Thursday, January 27, 2011

Welcome to Holland

I'm drinking tea today, rather than coffee. Shocked? Me too!

I wasn't too sure about this whole blogging thing. Until yesterday when I had somebody mention she couldn't wait to read my next post. Everybody second guesses themselves, so having that response to my blog, my thoughts typed up and put out there for the world to read, was very encouraging. Thank you, you know who you are! :)

With my last entry, we had just been given the life-changing news. Our son tested positive for Fragile X Syndrome. So we have the answer we've been looking for. Now what?

Well now we have to figure out what this new, foreign title even means. Fragile X Syndrome. First thing I did was google it. Then I thought no, nothing good ever comes from googling anything medical. I didn't look at any of the sites listed. Instead, I went to The National Fragile X Foundation's website, which was recommended by one of Logan's therapists. Here is what I learned:

Fragile X syndrome is the most common inherited cause of mental impairment. The syndrome occurs in approximately 1 in 3600 males and 1 in 4000 to 6000 females.
Impact on males
The majority of males with fragile X syndrome will have a significant intellectual disability. The spectrum ranges from learning disabilities to severe mental retardation and autism.*


Basically, fragile x is a mental and physical impairment. This information was obviously very hard to swallow. We had a meeting with the doctor who had originally ordered the test for this, and he explained as much as he could, but we could tell he didn't know THAT much about this syndrome. He referred us to the fragile x clinic, which had a waiting list of 3 months for appointments. Great. *sarcastic eye roll*

In the meantime, I was turning to family and friends to help me adjust to this news that I would have a "special" child that may need help his whole life. He will most likely be in special education in school, and will be in therapy up until that point. This wasn't just a temporary little "push" that he needed after all. It was very, very hard for me and Michael to accept. We decided that the best way to accept this was to arm ourselves with knowledge and be prepared for whatever the future may hold.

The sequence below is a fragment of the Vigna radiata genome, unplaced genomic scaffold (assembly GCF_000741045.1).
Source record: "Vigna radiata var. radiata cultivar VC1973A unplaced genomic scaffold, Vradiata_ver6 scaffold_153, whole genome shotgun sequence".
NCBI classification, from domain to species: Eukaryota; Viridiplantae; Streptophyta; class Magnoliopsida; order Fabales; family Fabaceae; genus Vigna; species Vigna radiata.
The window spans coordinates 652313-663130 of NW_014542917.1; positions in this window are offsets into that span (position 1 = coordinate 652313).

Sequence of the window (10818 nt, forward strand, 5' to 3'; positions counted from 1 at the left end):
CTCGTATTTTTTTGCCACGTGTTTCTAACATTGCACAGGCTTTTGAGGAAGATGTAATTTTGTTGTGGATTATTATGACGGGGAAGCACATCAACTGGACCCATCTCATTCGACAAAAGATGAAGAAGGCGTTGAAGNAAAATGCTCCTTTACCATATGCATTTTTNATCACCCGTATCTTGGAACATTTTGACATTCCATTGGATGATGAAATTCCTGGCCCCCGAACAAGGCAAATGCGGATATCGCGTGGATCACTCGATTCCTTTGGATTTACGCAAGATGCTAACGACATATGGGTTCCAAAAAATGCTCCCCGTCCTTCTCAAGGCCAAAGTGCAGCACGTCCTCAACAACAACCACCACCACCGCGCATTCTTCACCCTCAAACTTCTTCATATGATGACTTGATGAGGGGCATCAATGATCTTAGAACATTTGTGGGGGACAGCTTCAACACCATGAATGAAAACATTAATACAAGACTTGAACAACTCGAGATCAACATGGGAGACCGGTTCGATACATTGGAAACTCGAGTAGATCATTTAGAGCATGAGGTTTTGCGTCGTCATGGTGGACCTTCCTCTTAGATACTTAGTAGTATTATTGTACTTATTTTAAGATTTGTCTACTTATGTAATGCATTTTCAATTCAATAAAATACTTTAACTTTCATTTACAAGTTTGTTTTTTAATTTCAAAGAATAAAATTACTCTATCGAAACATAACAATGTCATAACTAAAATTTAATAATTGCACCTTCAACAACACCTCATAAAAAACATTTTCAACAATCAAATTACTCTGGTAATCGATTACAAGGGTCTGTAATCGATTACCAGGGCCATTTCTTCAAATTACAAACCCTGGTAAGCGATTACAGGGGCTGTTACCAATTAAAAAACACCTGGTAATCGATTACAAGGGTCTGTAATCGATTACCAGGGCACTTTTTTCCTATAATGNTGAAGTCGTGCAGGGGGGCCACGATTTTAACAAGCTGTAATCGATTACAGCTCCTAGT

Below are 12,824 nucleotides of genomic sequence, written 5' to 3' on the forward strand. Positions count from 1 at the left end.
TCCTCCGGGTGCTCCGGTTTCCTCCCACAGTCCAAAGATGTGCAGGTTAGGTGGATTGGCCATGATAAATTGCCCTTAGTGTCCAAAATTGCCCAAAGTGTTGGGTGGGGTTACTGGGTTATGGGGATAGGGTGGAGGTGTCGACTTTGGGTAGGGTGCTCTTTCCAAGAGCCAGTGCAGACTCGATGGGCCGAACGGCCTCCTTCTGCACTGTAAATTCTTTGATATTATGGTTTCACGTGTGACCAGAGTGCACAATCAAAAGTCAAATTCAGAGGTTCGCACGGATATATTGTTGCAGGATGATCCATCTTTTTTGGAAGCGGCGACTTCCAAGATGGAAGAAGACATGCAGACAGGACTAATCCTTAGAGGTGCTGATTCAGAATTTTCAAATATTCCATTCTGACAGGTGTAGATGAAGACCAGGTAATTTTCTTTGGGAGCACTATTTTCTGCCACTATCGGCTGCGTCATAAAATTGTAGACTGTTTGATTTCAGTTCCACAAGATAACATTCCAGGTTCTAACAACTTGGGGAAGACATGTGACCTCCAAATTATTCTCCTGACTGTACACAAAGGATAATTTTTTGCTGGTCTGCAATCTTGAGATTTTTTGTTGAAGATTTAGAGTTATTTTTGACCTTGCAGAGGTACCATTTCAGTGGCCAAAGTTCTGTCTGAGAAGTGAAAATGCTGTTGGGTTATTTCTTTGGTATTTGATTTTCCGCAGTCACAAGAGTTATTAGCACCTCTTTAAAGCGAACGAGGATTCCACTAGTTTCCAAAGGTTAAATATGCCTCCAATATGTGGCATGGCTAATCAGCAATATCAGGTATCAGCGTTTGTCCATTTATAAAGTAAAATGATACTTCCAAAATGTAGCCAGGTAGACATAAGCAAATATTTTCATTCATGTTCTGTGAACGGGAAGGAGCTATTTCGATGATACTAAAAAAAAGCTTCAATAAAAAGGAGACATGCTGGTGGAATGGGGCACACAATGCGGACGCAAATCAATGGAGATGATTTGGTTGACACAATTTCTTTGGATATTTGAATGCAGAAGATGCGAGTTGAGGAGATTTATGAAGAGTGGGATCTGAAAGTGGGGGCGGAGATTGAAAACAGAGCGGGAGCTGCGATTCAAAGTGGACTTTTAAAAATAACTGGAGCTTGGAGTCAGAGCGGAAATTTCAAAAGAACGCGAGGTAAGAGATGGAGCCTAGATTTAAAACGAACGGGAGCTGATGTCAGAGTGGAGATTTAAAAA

I received something from my sister, who was trying to help me see the positive side to all of this news. I have gone back and read this several times throughout this past year, and everytime it puts me back on track. I don't need to sit and think about the things we'll be missing out on, instead I can dream about all the things we will get to experience with our son. I am hoping this will help somebody else as much as it helps me:

* Welcome to Holland *

I am often asked to describe the experience of raising a child with a disability - to try to help people who have not shared that unique experience to understand it, to imagine how it would feel. It's like this......

When you're going to have a baby, it's like planning a fabulous vacation trip - to Italy. You buy a bunch of guide books and make your wonderful plans. The Coliseum. The Michelangelo David. The gondolas in Venice. You may learn some handy phrases in Italian. It's all very exciting.

After months of eager anticipation, the day finally arrives. You pack your bags and off you go. Several hours later, the plane lands. The stewardess comes in and says, "Welcome to Holland."
"Holland?!?" you say. "What do you mean Holland?? I signed up for Italy! I'm supposed to be in Italy. All my life I've dreamed of going to Italy."

But there's been a change in the flight plan. They've landed in Holland and there you must stay. The important thing is that they haven't taken you to a horrible, disgusting, filthy place, full of pestilence, famine and disease. It's just a different place.
So you must go out and buy new guide books. And you must learn a whole new language. And you will meet a whole new group of people you would never have met.

It's just a different place. It's slower-paced than Italy, less flashy than Italy. But after you've been there for a while and you catch your breath, you look around.... and you begin to notice that Holland has windmills....and Holland has tulips. Holland even has Rembrandts.

But everyone you know is busy coming and going from Italy... and they're all bragging about what a wonderful time they had there. And for the rest of your life, you will say "Yes, that's where I was supposed to go. That's what I had planned."

And the pain of that will never, ever, ever, ever go away... because the loss of that dream is a very very significant loss.

But... if you spend your life mourning the fact that you didn't get to Italy, you may never be free to enjoy the very special, the very lovely things ... about Holland.

Emily Perl Kingsley  1987

I will end this entry on that note, and I'm hoping to be able to catch this blog up to be real time. Every day is still a new experience, and we are still constantly learning about this brand new (to us) syndrome and lifestyle.

Friday, January 21, 2011

The Journey Continues